Rutherford County

Rutherford County Sheriff Warns Heroin on the Rise

Rutherford CountyAccording to a recent news report, so far in 2018, the Rutherford County Sheriff’s Office has seized more than twice as many narcotics as in the same period of 2017.  The RCSO recently announced the latest arrest in the department’s ongoing push against heroin distribution in the county.  One of the goals of the department is to reduce overdoses and other heroin-related cases, RCSO spokeswoman Lisa Marchesoni said.

Narcotics Overdoses and Seizures on the Rise

Rutherford CountySince Jan. 1, the Sheriff’s Office has responded to 21 opioid-related overdoses outside city limits in Rutherford County, according to Detective Sgt. Tony Hall.  “Heroin has become a high priority due to the number of overdoses it is causing within our community,” Hall said. “The more we can take off the streets at the distribution level, the less end-user overdoses we will encounter.”  From January to June of 2017, the street value of narcotics seized by the RCSO was $1,332,185, the agency reported. During the same period this year, the street value of narcotics seized was $3,197,144 — a difference of $1,864,959, according to numbers from Hall.  Those numbers mean that the RCSO has seized more than double the street value of narcotics this year compared to the same time period last year.

Recent Narcotics Arrests

On Friday, Hall’s team made an arrest as part of the ongoing investigation into the distribution of heroin and cocaine in the county.  Christopher Lamont Gamble, 35, of Murfreesboro was charged with several counts related to the selling of scheduled drugs and possession of firearms. He was arrested by RCSO Detective Corey Floyd.  “It is our goal to begin prosecuting those who sell heroin leading to overdose deaths to the full extent of the law, to include second-degree homicide,” Hall said. “We have already begun speaking with other jurisdictions that have had success with such prosecutions.”

Gamble has been charged with manufacture/delivery/sale of a Schedule I drug (heroin); manufacture/delivery/sale of a Schedule II drug (cocaine); two counts of theft of property; possession of a firearm by a convicted felon; possession of a firearm during the commission of a felony; possession of drug paraphernalia; two counts of simple possession of a Schedule II drug; simple possession of a Schedule II drug; and maintaining a dwelling for the purpose of selling narcotics.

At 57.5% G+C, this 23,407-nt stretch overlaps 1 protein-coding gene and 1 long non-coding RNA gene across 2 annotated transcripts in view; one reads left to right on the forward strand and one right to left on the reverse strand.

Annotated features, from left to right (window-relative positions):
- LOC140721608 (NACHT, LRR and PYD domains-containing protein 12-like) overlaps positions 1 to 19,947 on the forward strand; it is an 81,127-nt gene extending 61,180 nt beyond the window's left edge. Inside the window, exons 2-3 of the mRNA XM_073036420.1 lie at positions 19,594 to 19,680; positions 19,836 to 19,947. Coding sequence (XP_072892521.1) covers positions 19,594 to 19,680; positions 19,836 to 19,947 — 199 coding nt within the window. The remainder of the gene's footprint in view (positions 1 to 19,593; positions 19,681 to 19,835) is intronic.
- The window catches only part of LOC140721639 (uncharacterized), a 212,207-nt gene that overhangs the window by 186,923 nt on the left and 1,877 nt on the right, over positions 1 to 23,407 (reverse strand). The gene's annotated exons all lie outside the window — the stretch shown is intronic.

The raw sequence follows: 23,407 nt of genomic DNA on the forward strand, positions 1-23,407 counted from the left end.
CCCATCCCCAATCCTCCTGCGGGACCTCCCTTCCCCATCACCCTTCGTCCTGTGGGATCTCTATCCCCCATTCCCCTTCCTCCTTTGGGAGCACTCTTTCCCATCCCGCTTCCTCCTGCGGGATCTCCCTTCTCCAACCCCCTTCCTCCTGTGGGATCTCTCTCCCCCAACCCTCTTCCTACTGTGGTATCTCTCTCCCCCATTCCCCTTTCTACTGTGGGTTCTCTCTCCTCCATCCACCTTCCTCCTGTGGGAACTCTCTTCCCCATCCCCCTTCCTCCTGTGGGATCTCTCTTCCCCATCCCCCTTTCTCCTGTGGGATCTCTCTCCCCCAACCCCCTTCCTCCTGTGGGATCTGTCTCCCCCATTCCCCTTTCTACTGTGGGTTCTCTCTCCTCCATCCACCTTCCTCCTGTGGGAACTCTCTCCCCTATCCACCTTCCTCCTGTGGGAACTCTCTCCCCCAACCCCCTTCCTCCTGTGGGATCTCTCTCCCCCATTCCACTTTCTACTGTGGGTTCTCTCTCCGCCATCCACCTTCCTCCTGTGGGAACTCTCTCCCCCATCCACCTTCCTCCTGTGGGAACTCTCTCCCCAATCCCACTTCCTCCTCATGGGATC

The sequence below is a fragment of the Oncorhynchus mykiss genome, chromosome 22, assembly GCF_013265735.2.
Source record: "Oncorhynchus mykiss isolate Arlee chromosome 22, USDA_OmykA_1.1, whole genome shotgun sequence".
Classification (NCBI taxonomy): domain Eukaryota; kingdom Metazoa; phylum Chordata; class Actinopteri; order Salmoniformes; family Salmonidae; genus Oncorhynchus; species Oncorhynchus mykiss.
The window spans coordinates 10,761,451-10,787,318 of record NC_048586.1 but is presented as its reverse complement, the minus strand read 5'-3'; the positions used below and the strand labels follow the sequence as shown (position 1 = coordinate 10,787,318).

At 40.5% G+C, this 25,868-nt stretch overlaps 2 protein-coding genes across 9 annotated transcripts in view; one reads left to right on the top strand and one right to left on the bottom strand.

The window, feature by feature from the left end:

Who Is Responsible When Someone Overdoses?

“One of the problems (of the opioid crisis), in addition to the massive number of people who become addicted to the substances, is that we end up with people who overdose on the opioids,” Rutherford County District Attorney Jennings Jones said.  Jones has joined a wider lawsuit against opioid manufacturers who he said have “released or sold humongous quantities of opioids without heed to the danger or the problems that they are causing.”  That doesn’t mean that a heroin dealer cannot, or will not, be held legally responsible as well if someone purchases that heroin (or other opioids) and then overdoses.

Drugs and Weapons

Another concern related to the increase in the heroin trade is the corresponding increase in guns and other weapons used by drug dealers. Drugs and weapons have historically gone hand in hand. What makes this even more disconcerting is the fact that many of the guns seized in drug busts turn out to be stolen.

Gamble was one of 60 charged on felony narcotics counts this year by RCSO narcotics investigators, according to the department. That number does not include any narcotics-related arrests made by the patrol division.  “While some may have been co-conspirators, all 60 arrests did not stem from the same investigation,” Hall said.

In those arrests, the unit recovered 47 weapons, many of which had been reported as stolen. Of the firearms found during Gamble’s arrest, two of the seven had been reported stolen in separate burglaries in Smyrna and Murfreesboro.  “I will be extremely pleased to work with local law enforcement to prosecute those who bring about overdose deaths of people who take their drugs,” Jones said.

Contact a Murfreesboro Criminal Defense Lawyer

If you have been arrested for a drug-related offense in Tennessee, it is in your best interests to consult with an experienced Tennessee criminal defense attorney at Bennett, Michael & Hornsby as soon as possible. Contact the team today by calling 615-898-1560 to schedule your appointment.

Stan Bennett